Just last month, secretary of State Hillary Clinton flew to Mexico City and announced the Obama administration was "doing all that we can" to curb the illegal flow of U.S. weapons to Mexico's drug cartels. But 15 months after the president took office, the White House has yet to nominate a director to run the Bureau of Alcohol, Tobacco, Firearms and Explosives (ATF), the agency tasked with policing weapons traffic. In fact, the acting director, Kenneth Melson, recently had to be demoted to deputy director because of a law that limits how long acting chiefs can run federal agencies. This has left ATF without a Senate-confirmed leader at a time of increased cross-border gun violence and mounting concerns about militia activity. "It's shocking and indefensible," says Kristen Rand of the Violence Policy Center, a gun-control group, "that when you have a huge problem from gun trafficking and gun violence, they have left this agency leaderless." The void has also dispirited ATF field agents, some current and former officials say. "The message that's sent to the employees is, 'You don't matter,'" says Jim Cavanaugh, a 33-year bureau veteran who retired this month as the agent in charge of the Nashville office.
Advocates like Rand say the failure to nominate a director reflects the administration's larger fear of tackling any firearms issue--like reinstating the assault-weapons ban--that might rile the gun lobby. A White House spokesman declined requests for comment. But privately, senior officials (who asked not to be identified talking about a personnel issue) say they have had a tough time even finding a candidate interested in the ATF job because of likely gun-lobby resistance. That's what befell the last person President George W. Bush nominated for the job, Michael Sullivan. He never got a vote after then-senator Larry Craig of Idaho--upset about the ATF's treatment of a firearms dealer in his state--put a hold on Sullivan's nomination. "Do you think there is anybody we can get confirmed for that job?" asks an administration official. Still, says another, the administration hopes to have a nominee "soon." (NRA spokesman Andrew Arulanandam says, "If they want to delegate the authority to make that nomination, we'd be happy to do it.")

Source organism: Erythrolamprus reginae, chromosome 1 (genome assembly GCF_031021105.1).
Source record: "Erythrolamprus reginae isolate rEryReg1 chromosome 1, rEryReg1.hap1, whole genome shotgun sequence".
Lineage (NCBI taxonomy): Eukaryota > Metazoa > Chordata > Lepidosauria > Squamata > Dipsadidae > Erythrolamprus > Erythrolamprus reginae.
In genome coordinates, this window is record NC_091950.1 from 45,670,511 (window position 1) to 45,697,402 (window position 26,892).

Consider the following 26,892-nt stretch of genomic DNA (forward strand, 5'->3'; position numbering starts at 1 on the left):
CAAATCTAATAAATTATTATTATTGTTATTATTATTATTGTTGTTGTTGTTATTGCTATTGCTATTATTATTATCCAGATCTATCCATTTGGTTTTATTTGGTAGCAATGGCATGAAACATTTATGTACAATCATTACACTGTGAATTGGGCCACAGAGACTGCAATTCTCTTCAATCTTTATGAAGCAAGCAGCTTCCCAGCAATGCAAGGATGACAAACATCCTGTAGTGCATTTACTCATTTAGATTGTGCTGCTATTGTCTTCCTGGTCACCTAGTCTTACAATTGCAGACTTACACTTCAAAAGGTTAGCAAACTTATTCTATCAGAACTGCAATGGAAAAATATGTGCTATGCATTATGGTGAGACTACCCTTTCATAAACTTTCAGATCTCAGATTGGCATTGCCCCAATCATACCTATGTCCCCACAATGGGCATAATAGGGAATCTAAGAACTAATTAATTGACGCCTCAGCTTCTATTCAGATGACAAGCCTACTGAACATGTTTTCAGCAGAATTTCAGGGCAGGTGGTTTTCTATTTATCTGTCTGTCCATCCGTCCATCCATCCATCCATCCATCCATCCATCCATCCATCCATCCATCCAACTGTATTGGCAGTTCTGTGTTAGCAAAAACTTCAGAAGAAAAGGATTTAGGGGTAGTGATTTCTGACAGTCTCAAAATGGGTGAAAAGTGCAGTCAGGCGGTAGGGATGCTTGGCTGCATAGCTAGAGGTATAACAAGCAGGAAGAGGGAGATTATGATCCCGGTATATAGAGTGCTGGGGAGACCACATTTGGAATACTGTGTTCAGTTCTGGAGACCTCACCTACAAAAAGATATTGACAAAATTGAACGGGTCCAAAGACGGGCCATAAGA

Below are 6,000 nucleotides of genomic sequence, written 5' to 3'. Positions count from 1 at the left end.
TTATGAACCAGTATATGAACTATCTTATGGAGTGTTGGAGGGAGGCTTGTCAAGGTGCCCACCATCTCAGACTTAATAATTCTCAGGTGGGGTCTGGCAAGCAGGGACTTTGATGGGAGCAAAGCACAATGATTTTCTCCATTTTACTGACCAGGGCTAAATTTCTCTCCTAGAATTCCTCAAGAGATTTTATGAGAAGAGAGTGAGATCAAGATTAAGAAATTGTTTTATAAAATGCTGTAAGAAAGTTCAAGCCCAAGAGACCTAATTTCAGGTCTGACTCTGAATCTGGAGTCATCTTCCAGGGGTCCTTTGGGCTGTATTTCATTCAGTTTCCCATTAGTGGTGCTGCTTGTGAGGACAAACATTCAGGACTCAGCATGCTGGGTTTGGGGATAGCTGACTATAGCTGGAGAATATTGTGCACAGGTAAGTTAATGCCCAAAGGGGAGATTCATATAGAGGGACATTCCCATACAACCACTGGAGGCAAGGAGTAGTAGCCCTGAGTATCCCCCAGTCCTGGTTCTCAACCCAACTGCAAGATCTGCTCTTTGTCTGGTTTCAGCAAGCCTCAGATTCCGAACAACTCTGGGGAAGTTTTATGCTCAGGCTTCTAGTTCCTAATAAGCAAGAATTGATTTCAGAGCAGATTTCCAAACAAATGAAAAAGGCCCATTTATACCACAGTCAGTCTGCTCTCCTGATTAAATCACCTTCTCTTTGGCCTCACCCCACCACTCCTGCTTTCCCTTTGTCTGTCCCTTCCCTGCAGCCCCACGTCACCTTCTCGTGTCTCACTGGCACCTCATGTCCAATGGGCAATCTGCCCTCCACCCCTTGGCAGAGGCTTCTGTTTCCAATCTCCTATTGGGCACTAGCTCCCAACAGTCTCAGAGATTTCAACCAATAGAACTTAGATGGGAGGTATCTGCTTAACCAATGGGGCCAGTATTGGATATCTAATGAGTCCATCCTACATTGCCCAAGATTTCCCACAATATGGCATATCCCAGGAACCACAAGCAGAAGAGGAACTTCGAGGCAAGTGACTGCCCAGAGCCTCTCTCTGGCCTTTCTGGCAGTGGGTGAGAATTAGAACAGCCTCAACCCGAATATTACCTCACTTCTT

The absence of a chief, say critics, has made the ATF more cautious about going after gun-trafficking rings or firearms dealers who sell bulk weapons to gangs. Mexican President Felipe Calderón, for example, recently complained about the U.S.'s failure to crack down on the 10,000 gun shops operating along the border. "I'm absolutely confident that because of the lack of a confirmed director, crimes are being committed and innocent people are dying," says James Pasco, a former ATF assistant director. But the bureau's Melson disputes any suggestion that the agency has backed off big cases, citing recent successes targeting illegal traffickers in Houston. The lack of a nominee to run ATF hasn't had "any impact" on the agency's operations, Melson says. "I emphatically deny that the agency has stood still."